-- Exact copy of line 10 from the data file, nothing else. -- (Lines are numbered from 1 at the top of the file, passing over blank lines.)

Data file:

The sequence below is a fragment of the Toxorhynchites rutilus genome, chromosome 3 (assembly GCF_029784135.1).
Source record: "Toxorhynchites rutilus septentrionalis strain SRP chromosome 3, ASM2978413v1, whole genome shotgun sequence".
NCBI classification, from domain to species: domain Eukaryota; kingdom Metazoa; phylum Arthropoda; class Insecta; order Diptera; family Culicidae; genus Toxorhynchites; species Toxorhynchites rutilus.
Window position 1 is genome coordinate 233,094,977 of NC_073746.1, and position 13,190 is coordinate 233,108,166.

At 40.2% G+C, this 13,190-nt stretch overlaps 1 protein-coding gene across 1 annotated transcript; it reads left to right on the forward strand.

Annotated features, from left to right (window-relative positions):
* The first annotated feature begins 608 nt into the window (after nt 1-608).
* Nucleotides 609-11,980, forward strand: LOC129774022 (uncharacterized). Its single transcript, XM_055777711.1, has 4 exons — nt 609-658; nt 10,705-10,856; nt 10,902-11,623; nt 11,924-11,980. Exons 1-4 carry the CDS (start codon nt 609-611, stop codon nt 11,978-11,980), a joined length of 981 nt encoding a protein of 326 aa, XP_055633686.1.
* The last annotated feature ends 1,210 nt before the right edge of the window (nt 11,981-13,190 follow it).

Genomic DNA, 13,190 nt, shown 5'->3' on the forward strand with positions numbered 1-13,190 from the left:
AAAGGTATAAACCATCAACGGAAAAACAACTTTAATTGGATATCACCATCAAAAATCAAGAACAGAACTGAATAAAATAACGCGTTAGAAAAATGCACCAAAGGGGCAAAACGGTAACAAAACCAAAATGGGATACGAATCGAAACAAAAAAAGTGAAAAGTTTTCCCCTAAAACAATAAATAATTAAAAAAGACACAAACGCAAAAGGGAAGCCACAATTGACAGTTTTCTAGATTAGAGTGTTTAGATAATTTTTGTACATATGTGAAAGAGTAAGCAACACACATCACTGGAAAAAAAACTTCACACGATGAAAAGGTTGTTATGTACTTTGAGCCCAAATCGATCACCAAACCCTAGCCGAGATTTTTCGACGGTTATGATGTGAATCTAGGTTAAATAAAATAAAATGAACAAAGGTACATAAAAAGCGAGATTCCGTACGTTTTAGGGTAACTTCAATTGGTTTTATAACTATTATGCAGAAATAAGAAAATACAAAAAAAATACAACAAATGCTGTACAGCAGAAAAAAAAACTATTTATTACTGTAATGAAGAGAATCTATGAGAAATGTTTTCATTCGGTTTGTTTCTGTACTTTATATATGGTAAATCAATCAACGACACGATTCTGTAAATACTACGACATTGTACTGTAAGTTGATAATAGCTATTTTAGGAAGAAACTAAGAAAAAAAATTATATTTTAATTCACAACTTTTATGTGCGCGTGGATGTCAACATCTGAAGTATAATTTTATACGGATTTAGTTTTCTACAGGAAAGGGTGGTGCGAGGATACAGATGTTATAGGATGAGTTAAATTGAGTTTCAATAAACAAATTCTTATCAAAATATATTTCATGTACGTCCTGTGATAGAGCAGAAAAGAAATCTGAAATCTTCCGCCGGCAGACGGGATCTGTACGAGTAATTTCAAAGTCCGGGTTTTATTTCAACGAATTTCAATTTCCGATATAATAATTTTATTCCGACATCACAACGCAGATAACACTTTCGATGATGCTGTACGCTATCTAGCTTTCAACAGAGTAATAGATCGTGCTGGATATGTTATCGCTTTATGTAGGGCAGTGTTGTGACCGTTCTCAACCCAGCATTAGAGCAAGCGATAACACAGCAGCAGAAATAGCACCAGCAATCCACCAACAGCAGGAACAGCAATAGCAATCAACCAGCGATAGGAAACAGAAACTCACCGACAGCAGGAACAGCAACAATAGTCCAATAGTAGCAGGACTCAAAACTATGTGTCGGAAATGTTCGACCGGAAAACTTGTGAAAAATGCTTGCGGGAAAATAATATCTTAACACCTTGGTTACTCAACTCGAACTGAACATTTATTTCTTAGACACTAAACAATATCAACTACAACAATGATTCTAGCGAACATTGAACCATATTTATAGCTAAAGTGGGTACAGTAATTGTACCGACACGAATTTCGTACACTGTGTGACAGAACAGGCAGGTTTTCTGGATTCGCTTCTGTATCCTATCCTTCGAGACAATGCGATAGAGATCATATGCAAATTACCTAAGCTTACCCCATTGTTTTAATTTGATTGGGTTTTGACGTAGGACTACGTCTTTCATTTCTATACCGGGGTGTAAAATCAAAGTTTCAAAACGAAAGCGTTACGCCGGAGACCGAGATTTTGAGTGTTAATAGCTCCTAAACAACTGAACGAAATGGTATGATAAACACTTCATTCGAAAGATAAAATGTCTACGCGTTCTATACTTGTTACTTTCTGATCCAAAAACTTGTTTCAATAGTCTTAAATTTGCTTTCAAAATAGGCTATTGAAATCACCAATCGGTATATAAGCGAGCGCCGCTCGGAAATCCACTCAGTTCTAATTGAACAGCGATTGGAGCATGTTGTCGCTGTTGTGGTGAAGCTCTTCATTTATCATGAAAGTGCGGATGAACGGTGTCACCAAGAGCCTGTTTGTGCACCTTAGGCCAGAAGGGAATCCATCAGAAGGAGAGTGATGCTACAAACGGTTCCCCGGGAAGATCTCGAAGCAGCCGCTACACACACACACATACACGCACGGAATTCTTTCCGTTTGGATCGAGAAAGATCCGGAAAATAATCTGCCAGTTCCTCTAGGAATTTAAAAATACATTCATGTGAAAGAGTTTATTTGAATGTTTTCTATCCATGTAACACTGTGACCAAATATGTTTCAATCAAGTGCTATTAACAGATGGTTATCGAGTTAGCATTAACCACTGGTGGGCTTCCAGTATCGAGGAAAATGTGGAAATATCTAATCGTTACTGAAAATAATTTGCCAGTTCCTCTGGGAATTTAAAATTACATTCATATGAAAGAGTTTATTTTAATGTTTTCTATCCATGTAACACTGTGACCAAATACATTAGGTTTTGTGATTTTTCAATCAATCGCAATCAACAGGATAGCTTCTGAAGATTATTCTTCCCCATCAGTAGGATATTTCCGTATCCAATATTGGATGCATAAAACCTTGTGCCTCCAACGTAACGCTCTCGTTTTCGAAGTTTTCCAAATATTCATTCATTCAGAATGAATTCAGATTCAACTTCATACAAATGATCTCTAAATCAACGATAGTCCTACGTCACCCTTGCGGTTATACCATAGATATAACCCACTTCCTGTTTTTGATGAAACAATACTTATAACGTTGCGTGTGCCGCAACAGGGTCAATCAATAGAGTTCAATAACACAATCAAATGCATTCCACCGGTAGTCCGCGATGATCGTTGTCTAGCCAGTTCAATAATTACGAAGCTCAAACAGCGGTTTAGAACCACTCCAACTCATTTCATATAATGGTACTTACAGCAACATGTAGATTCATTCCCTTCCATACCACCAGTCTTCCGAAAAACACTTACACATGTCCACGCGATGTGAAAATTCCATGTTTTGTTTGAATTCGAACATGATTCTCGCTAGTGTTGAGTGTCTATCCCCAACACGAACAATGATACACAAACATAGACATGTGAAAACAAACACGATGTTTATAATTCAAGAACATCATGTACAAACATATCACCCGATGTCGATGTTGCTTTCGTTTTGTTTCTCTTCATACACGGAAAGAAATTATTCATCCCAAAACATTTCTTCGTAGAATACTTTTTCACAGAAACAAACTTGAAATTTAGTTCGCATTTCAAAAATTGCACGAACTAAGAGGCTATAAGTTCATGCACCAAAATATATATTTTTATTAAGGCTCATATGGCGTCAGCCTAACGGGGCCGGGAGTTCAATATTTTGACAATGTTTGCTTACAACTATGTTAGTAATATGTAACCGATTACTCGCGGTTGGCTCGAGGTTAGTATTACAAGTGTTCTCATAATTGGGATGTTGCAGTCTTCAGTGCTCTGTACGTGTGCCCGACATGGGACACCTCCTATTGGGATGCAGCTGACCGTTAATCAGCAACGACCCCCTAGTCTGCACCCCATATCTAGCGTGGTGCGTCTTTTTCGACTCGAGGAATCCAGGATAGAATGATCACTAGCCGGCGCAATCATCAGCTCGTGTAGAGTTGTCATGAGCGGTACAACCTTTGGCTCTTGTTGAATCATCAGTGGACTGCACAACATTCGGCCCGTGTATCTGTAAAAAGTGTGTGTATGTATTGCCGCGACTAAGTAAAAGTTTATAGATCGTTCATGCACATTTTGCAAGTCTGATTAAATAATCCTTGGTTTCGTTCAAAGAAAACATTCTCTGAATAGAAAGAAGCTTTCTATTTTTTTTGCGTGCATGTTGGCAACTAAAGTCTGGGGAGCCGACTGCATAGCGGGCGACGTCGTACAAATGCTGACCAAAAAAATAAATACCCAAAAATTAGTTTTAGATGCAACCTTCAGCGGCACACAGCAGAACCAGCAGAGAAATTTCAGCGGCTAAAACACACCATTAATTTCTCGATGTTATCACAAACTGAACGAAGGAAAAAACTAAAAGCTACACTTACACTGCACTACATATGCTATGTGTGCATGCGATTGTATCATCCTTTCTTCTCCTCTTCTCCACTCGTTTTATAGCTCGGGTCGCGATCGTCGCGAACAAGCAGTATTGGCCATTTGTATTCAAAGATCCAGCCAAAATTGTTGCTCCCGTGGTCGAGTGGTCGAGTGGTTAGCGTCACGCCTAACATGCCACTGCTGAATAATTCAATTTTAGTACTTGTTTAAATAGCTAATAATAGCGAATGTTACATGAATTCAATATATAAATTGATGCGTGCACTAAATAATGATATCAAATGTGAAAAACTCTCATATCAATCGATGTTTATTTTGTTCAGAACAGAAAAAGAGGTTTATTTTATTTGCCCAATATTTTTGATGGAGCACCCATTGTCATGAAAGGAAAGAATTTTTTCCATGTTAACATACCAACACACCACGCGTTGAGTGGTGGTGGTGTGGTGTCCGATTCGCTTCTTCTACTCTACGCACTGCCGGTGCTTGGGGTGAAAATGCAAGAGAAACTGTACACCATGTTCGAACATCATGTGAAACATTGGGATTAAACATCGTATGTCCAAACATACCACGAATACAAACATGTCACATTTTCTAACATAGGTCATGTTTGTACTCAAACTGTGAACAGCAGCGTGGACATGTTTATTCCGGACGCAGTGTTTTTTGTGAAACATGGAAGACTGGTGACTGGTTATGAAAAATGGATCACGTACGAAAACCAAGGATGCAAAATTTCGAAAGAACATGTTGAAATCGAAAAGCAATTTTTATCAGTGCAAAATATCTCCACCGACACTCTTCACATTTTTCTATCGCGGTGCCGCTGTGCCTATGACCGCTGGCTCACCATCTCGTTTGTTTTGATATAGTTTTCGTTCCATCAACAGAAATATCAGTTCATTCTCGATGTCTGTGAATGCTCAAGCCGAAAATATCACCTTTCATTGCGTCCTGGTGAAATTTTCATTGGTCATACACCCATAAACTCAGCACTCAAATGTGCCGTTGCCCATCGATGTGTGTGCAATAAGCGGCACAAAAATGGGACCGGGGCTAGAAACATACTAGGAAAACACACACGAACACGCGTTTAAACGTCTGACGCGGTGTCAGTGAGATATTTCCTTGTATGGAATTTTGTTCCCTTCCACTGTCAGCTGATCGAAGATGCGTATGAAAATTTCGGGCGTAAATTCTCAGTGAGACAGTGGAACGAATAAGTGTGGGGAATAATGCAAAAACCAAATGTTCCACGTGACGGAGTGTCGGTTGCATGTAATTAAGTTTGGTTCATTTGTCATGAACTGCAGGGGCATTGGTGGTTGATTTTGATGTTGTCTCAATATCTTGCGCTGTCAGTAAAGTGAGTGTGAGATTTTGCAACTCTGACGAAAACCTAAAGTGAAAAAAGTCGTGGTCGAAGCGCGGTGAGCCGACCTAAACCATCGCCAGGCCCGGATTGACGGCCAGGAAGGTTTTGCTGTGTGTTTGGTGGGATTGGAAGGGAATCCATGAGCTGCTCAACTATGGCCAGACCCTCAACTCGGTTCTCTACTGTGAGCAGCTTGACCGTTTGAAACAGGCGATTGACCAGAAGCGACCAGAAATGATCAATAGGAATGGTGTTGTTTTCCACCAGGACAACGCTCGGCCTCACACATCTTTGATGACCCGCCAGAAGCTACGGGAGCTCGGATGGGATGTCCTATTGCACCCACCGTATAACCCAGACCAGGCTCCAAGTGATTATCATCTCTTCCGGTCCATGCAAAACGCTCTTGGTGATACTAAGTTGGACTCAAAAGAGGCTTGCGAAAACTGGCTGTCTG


Genomic DNA, 13,190 nt, shown 5'->3' on the forward strand with positions numbered 1-13,190 from the left: